We talk about 3M often in Fishbird. It’s a fascinating brand: founded in 1902 as a mining business (the Minnesota Mining and Manufacturing Company), they believed they had found corundum, a mineral ideal for producing sandpaper. Problem was, what they thought was corundum was something quite different. So they decided to buy a sandpaper company instead, struggling for years over how to make it successful.
Finally, they decided to move to St. Paul. And they started finding their footing, inventing masking tape and cellophane tape during this time.
3M’s most profitable invention, however, was perhaps, at the time, their most illogical one. In 1948, they launched the 15% Program, a creation which allowed workers to use 15% of their work hours to pursue “hunch” projects and ideas. The program was open to everyone, from scientists to secretaries, inspiring all to fail and succeed in often exponential ways.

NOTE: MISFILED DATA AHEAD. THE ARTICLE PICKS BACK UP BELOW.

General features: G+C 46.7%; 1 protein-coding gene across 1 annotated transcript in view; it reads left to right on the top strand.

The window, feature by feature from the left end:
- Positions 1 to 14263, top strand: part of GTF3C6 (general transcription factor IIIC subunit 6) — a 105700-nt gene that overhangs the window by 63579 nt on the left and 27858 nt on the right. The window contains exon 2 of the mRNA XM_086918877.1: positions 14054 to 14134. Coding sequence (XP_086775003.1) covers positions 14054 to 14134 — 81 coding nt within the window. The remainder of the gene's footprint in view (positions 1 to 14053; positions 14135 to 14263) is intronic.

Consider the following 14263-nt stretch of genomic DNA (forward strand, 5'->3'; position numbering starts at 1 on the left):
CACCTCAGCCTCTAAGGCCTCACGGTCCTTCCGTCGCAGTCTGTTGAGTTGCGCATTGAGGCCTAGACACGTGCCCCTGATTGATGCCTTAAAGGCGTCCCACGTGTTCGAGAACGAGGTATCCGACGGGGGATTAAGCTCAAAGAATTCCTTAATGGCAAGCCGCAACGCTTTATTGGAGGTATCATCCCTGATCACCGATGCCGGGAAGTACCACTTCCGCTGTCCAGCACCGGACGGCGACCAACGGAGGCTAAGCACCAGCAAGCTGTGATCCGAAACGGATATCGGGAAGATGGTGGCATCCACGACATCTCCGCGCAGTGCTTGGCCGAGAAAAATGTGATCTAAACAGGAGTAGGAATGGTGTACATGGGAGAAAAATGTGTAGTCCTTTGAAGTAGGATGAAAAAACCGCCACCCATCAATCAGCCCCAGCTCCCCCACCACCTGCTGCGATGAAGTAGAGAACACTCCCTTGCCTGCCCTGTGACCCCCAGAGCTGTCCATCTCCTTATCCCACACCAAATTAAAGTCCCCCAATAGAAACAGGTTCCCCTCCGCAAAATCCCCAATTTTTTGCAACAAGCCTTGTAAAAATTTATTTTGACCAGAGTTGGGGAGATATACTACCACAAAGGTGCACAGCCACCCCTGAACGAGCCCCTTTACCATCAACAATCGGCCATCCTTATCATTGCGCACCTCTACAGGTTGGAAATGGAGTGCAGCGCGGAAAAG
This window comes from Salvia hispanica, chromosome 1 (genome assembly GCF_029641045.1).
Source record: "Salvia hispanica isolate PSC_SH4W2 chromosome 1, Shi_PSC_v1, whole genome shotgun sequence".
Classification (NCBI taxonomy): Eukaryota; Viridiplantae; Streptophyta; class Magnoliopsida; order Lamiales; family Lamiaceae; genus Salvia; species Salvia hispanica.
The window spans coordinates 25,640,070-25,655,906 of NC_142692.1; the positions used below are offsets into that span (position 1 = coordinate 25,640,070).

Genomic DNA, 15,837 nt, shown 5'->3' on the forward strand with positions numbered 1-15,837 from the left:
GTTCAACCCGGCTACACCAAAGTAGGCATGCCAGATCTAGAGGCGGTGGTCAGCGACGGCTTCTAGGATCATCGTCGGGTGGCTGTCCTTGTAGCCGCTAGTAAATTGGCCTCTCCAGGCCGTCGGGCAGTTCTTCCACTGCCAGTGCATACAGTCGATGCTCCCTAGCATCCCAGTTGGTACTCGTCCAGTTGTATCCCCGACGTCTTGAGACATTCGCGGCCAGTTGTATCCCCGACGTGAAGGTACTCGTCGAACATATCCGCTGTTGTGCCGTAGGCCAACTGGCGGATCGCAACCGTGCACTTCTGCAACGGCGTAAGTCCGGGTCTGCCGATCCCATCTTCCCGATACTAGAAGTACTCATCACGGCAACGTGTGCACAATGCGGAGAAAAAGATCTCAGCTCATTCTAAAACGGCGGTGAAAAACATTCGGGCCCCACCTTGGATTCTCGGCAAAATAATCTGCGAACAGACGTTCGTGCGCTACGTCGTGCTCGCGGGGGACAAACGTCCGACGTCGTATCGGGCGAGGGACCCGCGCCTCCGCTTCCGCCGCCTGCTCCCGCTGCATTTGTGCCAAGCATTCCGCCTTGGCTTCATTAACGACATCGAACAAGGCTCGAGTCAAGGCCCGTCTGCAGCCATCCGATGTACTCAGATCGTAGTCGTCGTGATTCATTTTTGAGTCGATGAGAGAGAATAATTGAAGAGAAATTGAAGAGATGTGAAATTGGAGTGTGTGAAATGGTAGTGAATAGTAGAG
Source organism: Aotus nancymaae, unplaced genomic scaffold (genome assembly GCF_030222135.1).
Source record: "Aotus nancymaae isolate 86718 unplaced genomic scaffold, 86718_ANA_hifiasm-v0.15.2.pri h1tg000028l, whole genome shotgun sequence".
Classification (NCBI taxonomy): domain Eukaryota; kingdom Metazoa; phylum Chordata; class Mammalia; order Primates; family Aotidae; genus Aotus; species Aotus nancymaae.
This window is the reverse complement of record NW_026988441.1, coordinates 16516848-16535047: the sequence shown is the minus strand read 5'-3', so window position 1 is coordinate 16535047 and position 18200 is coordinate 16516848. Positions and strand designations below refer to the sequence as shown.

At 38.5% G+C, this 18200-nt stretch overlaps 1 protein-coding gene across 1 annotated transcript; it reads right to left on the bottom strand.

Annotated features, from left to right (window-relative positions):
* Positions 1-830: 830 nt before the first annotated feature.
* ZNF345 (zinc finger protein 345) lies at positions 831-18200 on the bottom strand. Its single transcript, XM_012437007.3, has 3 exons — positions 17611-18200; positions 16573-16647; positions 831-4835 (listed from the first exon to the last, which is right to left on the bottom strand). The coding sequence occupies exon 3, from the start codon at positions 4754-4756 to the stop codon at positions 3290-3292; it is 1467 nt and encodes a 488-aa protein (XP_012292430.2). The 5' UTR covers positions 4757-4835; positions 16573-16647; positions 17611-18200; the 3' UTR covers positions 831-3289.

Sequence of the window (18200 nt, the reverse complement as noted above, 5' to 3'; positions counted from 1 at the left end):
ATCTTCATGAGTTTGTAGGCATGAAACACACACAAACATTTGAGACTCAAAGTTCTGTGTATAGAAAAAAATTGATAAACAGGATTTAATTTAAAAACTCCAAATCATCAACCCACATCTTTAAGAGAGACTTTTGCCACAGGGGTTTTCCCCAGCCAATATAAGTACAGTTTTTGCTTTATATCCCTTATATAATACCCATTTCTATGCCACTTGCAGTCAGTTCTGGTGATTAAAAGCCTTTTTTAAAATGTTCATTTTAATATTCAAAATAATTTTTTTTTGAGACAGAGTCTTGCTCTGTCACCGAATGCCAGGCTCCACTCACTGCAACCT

It’s where the Post-It Note, clear bandages, and painter’s tape have come from.
And it’s why the 15% Program still exists at 3M today, not to mention at countless copycat organizations (ahem, Google, ahem. Gmail, Google Earth, and Gmail Labs have all originated from their 20% hunchtime).
The key to this hunchtime for 3M and Google is that outcomes are backed. Many other organizations have tried to use this free time approach only to have failed because of their conservative tack on supporting new ideas. We’ve seen this time and again in Fishbird.
So let’s start advocating for org-backed hunchtime.
One hour for lunch, one hour for hunch!